Adobe developed and licenses the Portable Document Format, which is designed to speed the delivery and transfer of documents online. Integrating this technology into the Palm software would theoretically allow a Palm user to read any document stored in the PDF format.
Although electronic book readers have not been big sellers, handheld computing companies have been working feverishly to include the technology to read e-books. Microsoft unveiled improved fonts and e-book technology for its Pocket PCs at the Consumer Electronics Show in Las Vegas last month, while Palm licensee Handspring has demonstrated an e-book add-on cartridge for its Visor device.
The trend indicates the growing interest in expanding the features and functionality of handheld devices, as industry attention shifts from developing services and applications for the home computer to creating inexpensive, scaled down Internet-centric devices capable of performing a few limited functions.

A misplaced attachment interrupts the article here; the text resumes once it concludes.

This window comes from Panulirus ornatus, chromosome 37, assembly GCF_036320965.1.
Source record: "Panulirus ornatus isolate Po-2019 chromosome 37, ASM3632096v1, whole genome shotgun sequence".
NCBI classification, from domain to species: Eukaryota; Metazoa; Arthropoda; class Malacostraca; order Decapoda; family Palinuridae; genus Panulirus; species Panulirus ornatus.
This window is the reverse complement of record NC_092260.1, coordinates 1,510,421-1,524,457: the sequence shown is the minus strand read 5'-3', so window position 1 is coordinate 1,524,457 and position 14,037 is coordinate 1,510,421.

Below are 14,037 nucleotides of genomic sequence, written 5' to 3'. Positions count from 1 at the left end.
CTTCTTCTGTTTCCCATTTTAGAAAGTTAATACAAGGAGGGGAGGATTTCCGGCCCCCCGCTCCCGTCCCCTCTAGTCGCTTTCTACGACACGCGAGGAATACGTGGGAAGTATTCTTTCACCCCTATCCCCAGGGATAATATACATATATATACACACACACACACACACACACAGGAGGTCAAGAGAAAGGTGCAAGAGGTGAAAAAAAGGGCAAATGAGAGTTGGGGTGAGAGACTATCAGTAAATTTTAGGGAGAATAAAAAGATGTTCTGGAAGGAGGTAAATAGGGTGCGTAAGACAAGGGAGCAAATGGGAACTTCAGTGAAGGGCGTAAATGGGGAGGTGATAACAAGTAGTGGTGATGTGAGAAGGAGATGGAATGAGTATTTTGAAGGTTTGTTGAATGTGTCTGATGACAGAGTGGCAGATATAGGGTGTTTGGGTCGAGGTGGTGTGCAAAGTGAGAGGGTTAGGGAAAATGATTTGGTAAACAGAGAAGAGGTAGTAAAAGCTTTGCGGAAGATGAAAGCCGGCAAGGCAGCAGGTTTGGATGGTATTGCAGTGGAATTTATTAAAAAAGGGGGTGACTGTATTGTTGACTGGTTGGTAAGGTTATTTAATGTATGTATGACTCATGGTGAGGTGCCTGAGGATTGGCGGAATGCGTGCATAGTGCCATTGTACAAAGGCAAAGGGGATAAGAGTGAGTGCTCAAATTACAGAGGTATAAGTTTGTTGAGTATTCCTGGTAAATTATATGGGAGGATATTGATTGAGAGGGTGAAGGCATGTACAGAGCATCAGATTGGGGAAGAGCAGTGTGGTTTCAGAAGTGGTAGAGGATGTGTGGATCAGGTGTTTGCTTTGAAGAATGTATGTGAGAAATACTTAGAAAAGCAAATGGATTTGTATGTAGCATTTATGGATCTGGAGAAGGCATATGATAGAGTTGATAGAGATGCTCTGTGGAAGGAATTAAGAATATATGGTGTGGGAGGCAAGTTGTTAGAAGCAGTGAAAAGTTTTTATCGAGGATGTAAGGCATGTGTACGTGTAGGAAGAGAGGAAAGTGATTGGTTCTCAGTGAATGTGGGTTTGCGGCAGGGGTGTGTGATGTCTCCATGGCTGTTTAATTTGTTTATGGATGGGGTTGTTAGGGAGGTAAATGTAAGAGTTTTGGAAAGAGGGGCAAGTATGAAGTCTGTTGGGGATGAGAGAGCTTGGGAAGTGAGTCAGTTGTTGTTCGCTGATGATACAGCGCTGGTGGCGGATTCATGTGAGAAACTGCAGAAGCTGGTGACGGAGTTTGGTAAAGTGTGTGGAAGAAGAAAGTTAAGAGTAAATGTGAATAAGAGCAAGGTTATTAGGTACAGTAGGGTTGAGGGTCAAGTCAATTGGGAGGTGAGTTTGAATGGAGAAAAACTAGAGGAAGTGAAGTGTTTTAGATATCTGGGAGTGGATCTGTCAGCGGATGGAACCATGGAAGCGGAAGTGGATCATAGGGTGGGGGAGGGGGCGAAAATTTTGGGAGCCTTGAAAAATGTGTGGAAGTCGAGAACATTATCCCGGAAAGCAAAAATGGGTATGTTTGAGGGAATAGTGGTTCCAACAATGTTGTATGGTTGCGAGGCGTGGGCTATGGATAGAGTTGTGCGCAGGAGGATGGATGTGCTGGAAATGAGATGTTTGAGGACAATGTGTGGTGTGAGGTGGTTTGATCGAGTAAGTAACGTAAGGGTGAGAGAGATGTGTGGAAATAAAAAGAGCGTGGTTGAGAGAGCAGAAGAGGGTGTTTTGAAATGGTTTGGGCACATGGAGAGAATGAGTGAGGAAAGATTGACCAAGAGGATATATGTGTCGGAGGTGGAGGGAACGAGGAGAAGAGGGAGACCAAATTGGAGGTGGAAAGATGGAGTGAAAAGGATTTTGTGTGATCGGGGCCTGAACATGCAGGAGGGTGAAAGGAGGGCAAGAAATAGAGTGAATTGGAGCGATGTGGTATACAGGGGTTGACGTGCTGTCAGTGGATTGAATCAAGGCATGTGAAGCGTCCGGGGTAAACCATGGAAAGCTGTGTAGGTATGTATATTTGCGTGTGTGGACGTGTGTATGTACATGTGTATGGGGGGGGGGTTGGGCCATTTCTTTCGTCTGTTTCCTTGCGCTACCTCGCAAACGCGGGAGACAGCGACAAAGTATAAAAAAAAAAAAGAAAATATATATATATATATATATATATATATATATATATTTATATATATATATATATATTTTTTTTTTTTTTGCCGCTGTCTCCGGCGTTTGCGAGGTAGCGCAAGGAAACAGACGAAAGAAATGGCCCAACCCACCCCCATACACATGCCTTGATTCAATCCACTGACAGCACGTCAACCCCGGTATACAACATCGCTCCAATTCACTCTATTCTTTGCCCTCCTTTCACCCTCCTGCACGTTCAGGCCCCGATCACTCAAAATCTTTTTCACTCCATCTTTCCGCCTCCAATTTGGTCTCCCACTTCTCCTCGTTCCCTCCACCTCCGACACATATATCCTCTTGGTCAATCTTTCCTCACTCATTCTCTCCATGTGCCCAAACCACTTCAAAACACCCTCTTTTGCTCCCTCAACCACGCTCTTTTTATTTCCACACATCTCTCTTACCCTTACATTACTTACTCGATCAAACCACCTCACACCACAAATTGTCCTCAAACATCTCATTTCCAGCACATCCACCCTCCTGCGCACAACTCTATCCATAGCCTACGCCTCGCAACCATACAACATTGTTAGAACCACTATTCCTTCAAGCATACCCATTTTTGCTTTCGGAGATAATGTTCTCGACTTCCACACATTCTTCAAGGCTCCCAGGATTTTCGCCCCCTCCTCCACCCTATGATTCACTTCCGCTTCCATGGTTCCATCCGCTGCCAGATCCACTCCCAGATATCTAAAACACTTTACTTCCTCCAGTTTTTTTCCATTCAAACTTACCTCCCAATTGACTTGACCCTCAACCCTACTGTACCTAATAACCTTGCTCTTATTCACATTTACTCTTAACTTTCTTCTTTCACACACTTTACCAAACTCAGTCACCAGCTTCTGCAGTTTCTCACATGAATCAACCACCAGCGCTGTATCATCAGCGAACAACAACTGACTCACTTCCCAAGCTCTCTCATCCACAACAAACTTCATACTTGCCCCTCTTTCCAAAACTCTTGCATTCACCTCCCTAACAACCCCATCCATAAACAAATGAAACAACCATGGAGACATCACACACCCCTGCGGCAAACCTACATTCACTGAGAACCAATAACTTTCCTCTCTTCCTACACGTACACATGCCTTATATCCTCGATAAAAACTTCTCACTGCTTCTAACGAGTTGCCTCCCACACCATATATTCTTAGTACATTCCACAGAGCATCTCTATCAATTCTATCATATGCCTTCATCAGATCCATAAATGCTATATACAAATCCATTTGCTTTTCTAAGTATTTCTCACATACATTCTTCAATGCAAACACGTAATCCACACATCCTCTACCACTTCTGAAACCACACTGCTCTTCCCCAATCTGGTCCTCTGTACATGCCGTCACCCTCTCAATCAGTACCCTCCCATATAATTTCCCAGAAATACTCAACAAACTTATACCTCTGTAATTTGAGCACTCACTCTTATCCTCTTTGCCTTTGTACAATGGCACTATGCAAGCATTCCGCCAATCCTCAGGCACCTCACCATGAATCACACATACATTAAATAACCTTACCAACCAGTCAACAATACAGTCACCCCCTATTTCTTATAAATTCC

Palm, which is set to go public sometime this month amid its separation from parent company 3Com, has stacked up partnerships, alliances and licensees at a near breakneck pace in the last few months. In addition to high profile licensees like Handspring, Sony, and Nokia, the company has announced alliances with Motorola and America Online.
Adobe's PDF format, which is widely used to recreate text-based documents online, will bring e-book capability to the Palm, according to a statement from Palm Computing vice president Mark Bercow. The joint announcement was made earlier this week at the Seybold Publishing Conference in Boston, Mass.
"This effort will enable customers to even more fully realize the benefits of e-reading and to access the documents they need, at any time and anywhere," he said in a statement.
The companies did not disclose when the PDF format would be integrated into the Palm software.